Sharing is Caring & Helps Avoid Management Mistakes…Ramble

As Yahoo!’s incredibly dysfunctional management skills are all over the news, I can attest it is not an easy place to work. As a former Yahoo! I’ve had my share of challenging situations, including a boss who compared his getting pushed out of the company, to my dear, larger-than-life friend, movie critic Anderson Jones passing away, while watching “A Mighty Heart, “(Andy loved Angelina) to a heart attack at 38-years-old. “I hope it won’t add to your pain that I’m leaving.”  As Andy would have said, “OUTRAGEOUS!”

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I have lead teams ranging from one person to ten. Sometimes managing one is the hardest, so when I saw the Girls in Tech breakfast topic was “Managing A Growing Team,” I signed up immediately for a refresher, part of my own personal belief that you can always learn something new.

Highlights included Facebook manager, Eric Sun, saying he prioritizes monthly one-on-ones for everyone on his team. It’s something I did with my team at Yahoo! and found it invaluable, sometimes what is not said is the most telling. Eric starts by asking his reports what is going on in there life and ending with asking what he can do to help them.

Here are the seven behaviors of a good manager according to Eric and Facebook:

  1. Find people who car about people. For instance, if you are just applying to be a manager because it’s a pay raise, but you’d rather write code in a dark corner, that’s it’s not helpful to anyone to make you responsible for managing a team. Facebook recognized this issue and made two tracks: one for engineering and one for management. A move to management would be lateral.
  2. Provide opportunities for growth tailored to the individual.
  3. Set clear expectations and goals. Performance reviews should not be a surprise.
  4. Give frequent actionable feedback.
  5. Provide helpful resources for growth.
  6. Hold people accountable for success.
  7. Reward people for success.

The second speaker, Karen Law, a director at Medallia, our hosted space, was fascinating.
She discussed second level thinking. Instead of asking an interview candidate directly “do you work well with others,” try asking “what does your ideal team look like” and then have a candidate describe when they had to deal with a challenge to those believes and the result. She recommended reading “Surely, You’re Joking Mr. Feynman,” by Nobel Prize Winner Richard P. Feynman to get into more of the interesting way of looking at situations past the surface level.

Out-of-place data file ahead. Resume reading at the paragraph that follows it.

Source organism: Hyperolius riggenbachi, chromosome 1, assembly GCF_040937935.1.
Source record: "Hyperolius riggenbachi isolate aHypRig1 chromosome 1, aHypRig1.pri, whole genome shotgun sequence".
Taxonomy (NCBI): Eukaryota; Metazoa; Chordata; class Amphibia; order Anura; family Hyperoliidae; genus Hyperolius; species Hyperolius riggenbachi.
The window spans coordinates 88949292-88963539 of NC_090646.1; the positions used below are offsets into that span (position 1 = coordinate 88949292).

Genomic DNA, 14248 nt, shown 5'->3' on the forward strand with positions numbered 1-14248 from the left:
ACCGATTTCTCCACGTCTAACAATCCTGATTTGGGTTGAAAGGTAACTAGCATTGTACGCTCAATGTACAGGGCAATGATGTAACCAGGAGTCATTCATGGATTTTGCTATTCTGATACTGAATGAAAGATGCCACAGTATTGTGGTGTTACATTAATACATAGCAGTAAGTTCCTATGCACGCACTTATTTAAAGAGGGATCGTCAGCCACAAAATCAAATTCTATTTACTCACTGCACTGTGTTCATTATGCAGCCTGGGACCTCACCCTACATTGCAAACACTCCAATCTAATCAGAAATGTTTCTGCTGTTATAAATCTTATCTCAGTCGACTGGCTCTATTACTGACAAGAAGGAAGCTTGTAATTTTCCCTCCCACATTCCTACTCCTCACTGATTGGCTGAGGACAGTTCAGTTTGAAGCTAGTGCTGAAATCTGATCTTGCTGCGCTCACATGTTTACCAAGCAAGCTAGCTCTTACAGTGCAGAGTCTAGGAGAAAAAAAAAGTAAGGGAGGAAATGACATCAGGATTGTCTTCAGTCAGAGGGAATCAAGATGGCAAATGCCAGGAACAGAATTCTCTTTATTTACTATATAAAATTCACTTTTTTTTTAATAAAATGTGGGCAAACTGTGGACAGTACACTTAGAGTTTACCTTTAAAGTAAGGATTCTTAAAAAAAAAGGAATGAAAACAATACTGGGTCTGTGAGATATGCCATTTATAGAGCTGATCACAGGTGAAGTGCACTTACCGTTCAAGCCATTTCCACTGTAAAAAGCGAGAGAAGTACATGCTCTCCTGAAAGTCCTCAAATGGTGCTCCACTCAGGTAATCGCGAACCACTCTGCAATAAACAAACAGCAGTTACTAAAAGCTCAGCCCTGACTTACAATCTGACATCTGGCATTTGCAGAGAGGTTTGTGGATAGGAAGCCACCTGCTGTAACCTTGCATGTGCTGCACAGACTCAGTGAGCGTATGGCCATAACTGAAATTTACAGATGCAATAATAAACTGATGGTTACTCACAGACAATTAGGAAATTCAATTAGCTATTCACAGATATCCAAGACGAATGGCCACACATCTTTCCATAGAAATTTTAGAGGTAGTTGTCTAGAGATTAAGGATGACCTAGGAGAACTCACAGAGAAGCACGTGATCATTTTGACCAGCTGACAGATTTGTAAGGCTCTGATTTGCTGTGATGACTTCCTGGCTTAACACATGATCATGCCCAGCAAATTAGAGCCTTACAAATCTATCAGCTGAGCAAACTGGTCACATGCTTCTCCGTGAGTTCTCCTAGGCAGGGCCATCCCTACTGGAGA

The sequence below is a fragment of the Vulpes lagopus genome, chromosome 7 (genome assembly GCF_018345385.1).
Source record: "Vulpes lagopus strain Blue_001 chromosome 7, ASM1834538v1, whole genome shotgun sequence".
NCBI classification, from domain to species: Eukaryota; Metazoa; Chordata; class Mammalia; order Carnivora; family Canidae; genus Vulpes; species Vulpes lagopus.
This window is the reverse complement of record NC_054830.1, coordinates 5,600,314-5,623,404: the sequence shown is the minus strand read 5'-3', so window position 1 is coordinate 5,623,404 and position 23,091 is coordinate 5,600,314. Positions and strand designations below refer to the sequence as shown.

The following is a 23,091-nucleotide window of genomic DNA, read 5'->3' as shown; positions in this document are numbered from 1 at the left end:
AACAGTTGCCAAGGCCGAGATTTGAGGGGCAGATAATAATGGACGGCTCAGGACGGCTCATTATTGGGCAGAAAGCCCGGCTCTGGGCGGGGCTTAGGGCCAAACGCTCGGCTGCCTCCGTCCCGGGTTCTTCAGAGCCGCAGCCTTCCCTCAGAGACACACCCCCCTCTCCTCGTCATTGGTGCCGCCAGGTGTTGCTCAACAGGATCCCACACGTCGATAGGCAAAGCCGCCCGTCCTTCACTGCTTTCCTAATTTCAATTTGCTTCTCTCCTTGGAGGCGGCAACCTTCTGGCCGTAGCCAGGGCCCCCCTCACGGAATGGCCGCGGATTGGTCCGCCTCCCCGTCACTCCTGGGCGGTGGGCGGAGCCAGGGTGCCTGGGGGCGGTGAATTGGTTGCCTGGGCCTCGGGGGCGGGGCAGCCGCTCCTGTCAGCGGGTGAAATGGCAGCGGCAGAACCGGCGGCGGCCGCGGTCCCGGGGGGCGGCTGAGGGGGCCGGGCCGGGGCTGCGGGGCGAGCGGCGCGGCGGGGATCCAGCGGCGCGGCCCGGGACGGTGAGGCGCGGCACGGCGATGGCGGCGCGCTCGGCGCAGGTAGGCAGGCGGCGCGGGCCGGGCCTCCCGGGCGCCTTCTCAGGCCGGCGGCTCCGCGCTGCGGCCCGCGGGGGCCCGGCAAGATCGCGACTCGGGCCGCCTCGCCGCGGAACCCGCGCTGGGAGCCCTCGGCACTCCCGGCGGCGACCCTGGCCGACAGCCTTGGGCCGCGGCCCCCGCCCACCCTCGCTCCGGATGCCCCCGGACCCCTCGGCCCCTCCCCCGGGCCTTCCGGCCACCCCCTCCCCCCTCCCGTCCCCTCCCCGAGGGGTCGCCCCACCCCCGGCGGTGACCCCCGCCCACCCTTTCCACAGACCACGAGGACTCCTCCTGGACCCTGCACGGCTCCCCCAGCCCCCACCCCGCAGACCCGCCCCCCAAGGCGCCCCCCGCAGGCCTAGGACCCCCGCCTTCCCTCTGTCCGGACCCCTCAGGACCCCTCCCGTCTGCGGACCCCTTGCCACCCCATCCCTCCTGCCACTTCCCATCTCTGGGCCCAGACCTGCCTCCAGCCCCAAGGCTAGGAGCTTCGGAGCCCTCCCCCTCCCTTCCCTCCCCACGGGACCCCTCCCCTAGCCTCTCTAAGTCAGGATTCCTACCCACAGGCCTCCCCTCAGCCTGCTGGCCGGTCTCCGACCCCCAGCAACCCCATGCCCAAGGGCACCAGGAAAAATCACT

The Q & A afterwards revealed there are a lot of managers struggling with the politics of start-up teams and several dealing with cultural issues at international companies. Eric shared Facebook COO, Sheryl Sandberg, implemented, which was talking through the “Unconscious Bias” test, where decisions are made based on instinct, which are often wrong, instead of using analysis. It’s explained below. The test results are to help you acknowledge and be aware, which is a good way to bring difficult conversations to light.

My advice to those who haven’t been a manager, consider your boss most likely has  information about projects and priorities you do not, before assuming the worst. They are usually too busy to plan to torment you. I had an indirect report who was capable, but slow. The first conversation we had one-on-one, that person told me their main issue was how to prioritize. I tried to work with them on the issue, but that person was often on another floor, complaining, instead of doing work, causing many delays and angry senior management. After I left, a management spot opened up, my co-worker could not understand why they had not been promoted, and went on their daily complaining route.

Take a step back, ask what you can do to improve, set expectations going both ways, on what is a priority for you and the team. Managers are there to help, but you have to take responsibility for your success and actionable items.

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